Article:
|Publication number||US5859814 A|
|Application number||US 08/921,144|
|Publication date||Jan 12, 1999|
|Filing date||Aug 29, 1997|
|Priority date||Oct 18, 1996|
|Also published as||WO1998018122A1|
|Publication number||08921144, 921144, US 5859814 A, US 5859814A, US-A-5859814, US5859814 A, US5859814A|
|Inventors||Gordon S. Kino, David Dickensheets, Pavel Neuzil|
|Original Assignee||The Board Of Trustees Of The Leland Stanford Junior University|
|Export Citation||BiBTeX, EndNote, RefMan|
|Patent Citations (17), Non-Patent Citations (8), Referenced by (41), Classifications (22), Legal Events (5)|
|External Links: USPTO, USPTO Assignment, Espacenet|
This application claims the priority of U.S. provisional application Ser. No. 60/028,660 filed Oct. 18, 1996.
The present invention relates generally to a magneto-optic recording system and more particularly to a read/write head assembly for a recording system which includes a stylus having crossed rectangular tapered prisms.
In magneto-optic recording systems, digital information is stored in a thin magnetic storage medium by locally magnetized regions or domains. The regions are magnetized to represent either ones or zeros. The information is written into the magnetic storage medium by raising the temperature of localized small regions of the magnetic medium to the Curie point temperature of the medium at the localized regions. This lowers the coercivity to a point which enables orientation of the magnetic domain by an external magnetic field. The size of the regions or domains determine the density of the digital information. The size of the localized region is usually limited by diffraction and is marginally improved by use of shorter wavelengths of light and higher numerical aperture lens.
Stored information is read by Kerr or Faraday rotation of a polarized light beam incident on the magnetic medium by the magnetic fields at the magnetized regions or domains. The shift in polarization is in the order of one degree. This shift is employed to detect ones and zeros. Systems for reading out these small rotational changes are well established in the optical storage industry. Optical recording and the design of conventional read/write heads is described in the book entitled "Optical Recording" authored by Alan B. Marchant, Addison-Wesley Publishing, 1990.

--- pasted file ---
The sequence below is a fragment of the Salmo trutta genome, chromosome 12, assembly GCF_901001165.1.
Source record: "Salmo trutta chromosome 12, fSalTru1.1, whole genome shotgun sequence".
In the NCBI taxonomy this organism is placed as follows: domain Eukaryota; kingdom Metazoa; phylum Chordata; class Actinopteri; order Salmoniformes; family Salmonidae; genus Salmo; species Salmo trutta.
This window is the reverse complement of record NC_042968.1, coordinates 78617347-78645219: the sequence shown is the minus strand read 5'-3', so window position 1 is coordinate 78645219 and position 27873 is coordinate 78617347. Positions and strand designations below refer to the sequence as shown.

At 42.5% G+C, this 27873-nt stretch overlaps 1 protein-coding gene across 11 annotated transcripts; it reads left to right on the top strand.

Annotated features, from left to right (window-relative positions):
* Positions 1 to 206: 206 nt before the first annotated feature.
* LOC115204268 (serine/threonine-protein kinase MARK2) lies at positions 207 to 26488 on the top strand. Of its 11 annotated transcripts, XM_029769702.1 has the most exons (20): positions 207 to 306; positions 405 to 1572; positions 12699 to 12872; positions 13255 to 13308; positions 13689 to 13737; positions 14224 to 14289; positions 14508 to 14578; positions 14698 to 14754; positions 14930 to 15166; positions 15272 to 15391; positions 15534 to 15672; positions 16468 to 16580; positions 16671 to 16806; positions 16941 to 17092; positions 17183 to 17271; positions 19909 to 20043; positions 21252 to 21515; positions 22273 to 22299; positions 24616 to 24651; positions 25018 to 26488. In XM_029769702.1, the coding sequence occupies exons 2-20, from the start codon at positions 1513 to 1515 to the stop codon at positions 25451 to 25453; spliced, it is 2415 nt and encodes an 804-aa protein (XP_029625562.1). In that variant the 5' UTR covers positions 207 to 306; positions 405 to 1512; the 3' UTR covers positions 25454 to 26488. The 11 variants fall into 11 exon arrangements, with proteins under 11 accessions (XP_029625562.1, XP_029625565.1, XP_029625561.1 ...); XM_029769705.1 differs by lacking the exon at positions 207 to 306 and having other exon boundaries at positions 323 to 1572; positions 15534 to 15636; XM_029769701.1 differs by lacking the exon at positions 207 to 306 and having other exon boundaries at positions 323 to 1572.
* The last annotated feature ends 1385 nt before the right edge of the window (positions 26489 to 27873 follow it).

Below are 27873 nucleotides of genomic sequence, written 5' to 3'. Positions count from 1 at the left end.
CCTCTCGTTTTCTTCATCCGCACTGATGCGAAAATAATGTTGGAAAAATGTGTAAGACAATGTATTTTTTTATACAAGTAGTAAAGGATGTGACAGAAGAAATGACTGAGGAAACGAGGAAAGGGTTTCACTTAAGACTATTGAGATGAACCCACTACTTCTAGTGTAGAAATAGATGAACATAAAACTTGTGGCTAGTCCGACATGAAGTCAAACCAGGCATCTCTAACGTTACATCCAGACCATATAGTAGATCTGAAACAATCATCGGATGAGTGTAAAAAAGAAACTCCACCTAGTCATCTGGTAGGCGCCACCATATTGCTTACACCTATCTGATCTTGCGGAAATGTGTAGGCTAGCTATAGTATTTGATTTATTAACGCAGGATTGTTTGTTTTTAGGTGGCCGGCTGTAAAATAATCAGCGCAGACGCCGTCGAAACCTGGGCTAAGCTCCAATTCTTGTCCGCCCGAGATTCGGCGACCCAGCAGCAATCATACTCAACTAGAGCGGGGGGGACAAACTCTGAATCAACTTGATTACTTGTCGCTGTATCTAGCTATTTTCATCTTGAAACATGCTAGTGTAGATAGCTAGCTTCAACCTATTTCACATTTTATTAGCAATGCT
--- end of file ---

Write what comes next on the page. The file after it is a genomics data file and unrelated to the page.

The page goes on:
In co-pending application Ser. No. 08/696,168 filed Aug. 13, 1996, incorporated herein in its entirety by reference, there is described a magneto-optic recording system employing near-field optics which includes a read/write head having a pair of crossed tapered optical waveguides terminating in slits supported closely adjacent to the recording medium to provide light coupling between the slit ends of the waveguides and the recording medium. The tapered waveguides are formed by etching a silicon wafer and filling the etched space with a transparent material. In one embodiment the tapered waveguides are filled with a material having a high index of refraction. The length of the waveguides and slits is greater than one-half the wavelength of the light transmitted by the waveguides wherein all light entering the waveguide is transmitted to the slits at the tapered end. The width of the slits at the tapered ends is a fraction of a wavelength of the light.
It is an object of the present invention to provide a magneto-optic recording system which includes a read/write head having a stylus comprising tapered prisms formed from material having a high index of refraction.
It is another object of the present invention to provide a stylus for an optical recording system having crossed tapered rectangular prisms.
It is a further object of the present invention to provide a stylus which can be easily and inexpensively fabricated using silicon processing techniques.
The foregoing and other objects of the invention are achieved by a read/write head assembly for reading or writing information onto an adjacent magnetic recording medium which includes a stylus comprising crossed tapered silicon nitride prisms which terminate in a slit having a length greater than one-half the wavelength of light in the silicone nitride material and a width substantially less than the wavelength of light in the silicon nitride material.
The foregoing and other objects of the invention will be more clearly understood from the following description when read in conjunction with the following drawings.
FIG. 1 is a schematic diagram of a magneto-optical recording system employing a stylus having crossed prisms in accordance with the present invention.
FIG. 2 is a schematic cross-sectional view of a recording head assembly employing a stylus in accordance with the present invention.
FIG. 3 is an enlarged view of the stylus and support structure.
FIG. 4 is a plan view of the crossed slits at the tip of the tapered stylus prisms.
FIG. 5 is a perspective view of a stylus prism with a focus light beam impinging on the top surface.
FIG. 6 is a cross-sectional view of the prism of FIG. 5 showing the light beam focused within the prism.
FIG. 7 shows the excitation efficiency of the TE10 mode of the prism of FIGS. 5 and 6 for a numerical aperture of 0.65 along with plots for perfect phase-matching as could be obtained with a solid immersion lens.